Under these circumstances, the importance of maintaining strict biosecurity measures in agricultural operations is paramount. On April 12, the Pennsylvania Department of Agriculture provided notice of rules and quarantines governing the importation of dairy cattle into Pennsylvania from premises where there is an HPAI infection in cattle. On April 23, the USDA announced dairy cattle testing requirements as a prerequisite to the interstate transportation of cattle, as well as mandatory reporting requirements for laboratories and veterinarians obtaining positive test results of HPAI in livestock. The USDA’s Animal and Plant Health Inspection Service is requiring all non-negative test results be reported to help track the spread of the virus. 

At this point, precautionary steps, such as pasteurization of milk and thorough cooking of eggs and meats, have been recommended. Consumers do not appear to be at risk so long as they exercise these proper food preparation precautions.

The spread of HPAI to dairy cattle and other mammals and the discovery of viral fragments in pasteurized milk should give us all pause. The current outbreak of HPAI moved from Newfoundland in the Northern Hemisphere to Antarctica over the course of approximately one year, and the virus has migrated from birds to various mammals during that time. The HPAI virus is demonstrating its transmissibility, infectivity and ability to mutate. However, it has yet to show that it can be spread from human to human, and it is likely that existing control methods, such as vaccines already in circulation, may be modified to be quickly deployed against HPAI.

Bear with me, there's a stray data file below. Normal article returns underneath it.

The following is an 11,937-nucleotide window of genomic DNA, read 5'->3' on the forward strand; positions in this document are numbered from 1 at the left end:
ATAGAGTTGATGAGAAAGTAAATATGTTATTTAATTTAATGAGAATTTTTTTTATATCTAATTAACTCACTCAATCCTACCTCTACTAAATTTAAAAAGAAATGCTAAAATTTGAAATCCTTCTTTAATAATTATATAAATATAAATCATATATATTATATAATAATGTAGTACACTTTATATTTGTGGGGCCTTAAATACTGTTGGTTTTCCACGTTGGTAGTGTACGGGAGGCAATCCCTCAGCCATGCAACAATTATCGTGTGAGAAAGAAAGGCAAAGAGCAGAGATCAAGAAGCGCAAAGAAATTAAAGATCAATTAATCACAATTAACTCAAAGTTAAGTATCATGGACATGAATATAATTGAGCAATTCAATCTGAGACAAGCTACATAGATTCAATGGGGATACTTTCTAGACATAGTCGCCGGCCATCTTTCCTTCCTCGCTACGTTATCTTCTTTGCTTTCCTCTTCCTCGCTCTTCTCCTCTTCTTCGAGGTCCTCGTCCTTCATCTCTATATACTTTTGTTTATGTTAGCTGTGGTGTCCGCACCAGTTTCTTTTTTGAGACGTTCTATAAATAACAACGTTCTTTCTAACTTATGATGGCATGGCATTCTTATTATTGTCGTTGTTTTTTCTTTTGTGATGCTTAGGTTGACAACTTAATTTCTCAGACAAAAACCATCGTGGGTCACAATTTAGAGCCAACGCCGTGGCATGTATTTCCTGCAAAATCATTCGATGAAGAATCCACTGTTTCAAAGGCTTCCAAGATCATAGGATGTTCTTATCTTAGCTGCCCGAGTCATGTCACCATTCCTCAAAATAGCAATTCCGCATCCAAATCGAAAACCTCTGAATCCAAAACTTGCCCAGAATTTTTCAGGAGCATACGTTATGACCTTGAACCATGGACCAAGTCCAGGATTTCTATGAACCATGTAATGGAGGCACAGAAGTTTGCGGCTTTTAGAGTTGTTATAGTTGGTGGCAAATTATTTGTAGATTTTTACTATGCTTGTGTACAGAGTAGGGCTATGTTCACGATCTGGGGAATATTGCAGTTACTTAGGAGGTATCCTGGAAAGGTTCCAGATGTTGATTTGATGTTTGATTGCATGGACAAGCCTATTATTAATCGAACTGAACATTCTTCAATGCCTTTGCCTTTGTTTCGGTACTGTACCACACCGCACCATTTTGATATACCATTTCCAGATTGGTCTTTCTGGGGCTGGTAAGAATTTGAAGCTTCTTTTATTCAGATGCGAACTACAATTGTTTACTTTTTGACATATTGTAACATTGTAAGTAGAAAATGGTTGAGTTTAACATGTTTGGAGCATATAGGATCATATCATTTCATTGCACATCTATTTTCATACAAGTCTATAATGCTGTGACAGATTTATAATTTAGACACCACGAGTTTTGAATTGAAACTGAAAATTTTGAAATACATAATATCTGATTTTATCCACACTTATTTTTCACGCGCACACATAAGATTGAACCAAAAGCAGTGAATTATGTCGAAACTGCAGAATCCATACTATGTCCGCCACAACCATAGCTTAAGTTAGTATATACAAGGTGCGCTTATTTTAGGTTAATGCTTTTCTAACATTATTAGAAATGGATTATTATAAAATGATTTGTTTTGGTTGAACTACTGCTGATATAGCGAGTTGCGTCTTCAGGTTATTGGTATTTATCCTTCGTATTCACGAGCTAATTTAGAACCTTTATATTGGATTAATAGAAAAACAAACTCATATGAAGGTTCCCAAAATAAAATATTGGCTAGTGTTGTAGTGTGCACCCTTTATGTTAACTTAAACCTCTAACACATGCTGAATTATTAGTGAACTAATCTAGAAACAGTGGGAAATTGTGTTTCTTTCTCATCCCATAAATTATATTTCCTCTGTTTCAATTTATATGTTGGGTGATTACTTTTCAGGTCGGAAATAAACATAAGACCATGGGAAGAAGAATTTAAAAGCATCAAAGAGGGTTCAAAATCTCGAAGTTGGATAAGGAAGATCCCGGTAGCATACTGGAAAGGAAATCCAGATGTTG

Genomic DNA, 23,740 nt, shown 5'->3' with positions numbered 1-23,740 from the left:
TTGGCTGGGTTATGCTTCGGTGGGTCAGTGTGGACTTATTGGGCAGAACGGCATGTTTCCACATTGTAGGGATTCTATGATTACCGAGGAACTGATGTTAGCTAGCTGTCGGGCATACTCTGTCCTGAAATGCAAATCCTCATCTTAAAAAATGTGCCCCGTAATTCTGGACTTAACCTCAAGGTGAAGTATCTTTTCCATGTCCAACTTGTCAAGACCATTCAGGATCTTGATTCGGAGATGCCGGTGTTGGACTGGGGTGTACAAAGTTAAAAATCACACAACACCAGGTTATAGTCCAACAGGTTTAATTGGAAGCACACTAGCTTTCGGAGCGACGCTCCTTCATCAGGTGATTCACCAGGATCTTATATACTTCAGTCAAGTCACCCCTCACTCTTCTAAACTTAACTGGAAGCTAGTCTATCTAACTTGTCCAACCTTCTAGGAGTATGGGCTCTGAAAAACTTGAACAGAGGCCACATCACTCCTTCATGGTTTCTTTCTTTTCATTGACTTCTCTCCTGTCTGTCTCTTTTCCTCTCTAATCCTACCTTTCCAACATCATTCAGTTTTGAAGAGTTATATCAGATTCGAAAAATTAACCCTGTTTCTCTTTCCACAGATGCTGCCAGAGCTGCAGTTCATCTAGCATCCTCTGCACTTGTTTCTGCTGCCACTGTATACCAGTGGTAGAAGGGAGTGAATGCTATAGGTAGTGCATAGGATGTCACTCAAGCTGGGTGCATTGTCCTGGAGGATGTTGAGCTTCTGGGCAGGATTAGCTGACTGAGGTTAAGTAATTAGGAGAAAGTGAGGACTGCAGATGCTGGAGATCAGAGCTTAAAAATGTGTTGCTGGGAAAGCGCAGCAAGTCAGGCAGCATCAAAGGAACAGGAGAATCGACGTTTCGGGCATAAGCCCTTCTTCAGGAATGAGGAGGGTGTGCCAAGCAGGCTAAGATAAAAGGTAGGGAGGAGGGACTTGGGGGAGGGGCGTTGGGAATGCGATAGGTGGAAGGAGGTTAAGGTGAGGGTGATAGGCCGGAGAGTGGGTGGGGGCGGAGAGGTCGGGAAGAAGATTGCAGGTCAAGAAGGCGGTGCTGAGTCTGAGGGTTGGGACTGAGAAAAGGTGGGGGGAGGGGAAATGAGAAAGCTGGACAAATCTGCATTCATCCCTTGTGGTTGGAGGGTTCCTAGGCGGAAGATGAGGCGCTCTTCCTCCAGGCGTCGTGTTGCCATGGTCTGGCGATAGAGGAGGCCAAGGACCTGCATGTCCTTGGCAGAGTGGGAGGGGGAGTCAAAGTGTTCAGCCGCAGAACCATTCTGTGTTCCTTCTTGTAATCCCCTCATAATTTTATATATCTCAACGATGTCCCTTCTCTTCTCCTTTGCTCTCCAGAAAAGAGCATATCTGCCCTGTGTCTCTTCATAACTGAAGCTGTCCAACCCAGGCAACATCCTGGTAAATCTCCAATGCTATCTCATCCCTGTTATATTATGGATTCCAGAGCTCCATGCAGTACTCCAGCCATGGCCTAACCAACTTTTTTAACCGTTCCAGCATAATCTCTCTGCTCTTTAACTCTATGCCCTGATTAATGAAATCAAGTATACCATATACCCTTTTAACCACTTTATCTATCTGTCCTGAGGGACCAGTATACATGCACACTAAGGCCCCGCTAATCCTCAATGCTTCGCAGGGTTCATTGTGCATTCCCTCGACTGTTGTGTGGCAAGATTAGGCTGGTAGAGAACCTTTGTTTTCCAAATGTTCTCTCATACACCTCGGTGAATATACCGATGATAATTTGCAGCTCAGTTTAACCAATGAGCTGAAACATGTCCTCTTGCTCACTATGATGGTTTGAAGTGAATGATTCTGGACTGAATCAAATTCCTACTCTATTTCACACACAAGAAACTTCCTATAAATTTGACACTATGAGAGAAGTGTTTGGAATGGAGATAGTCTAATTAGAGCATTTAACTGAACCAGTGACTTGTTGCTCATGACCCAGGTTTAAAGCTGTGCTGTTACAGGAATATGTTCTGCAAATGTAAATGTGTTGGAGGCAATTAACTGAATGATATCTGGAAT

Dairy is not the only industry that should be cognizant of the threat of HPAI. Farmers and processors in the pork industry should be extremely vigilant in their biosecurity measures. Pigs present a favorable host environment to various viruses that permits the comingling of influenza viruses along with those that regularly infect humans. That environment presents a particular threat to both pig and human health. Not only dairy cattle but also pigs and hogs, should be monitored closely for any signs of illness. Veterinary assistance should be obtained, and personal protective equipment should be utilized, at the first sign of illness. The U.S. Department of Agriculture and state departments of agriculture as well as extension services are providing guidance on appropriate biosecurity measures, and this would be a good time for everyone in the poultry, dairy and pork industries to revisit their biosecurity measures and increase their level of vigilance. 

If you have any questions about HPAI or compliance with the Pennsylvania or USDA orders, please contact attorneys Tim DietrichCharmaine NymanEmmaRose Strohl or any member of Barley Snyder’s Food & Agribusiness Industry Group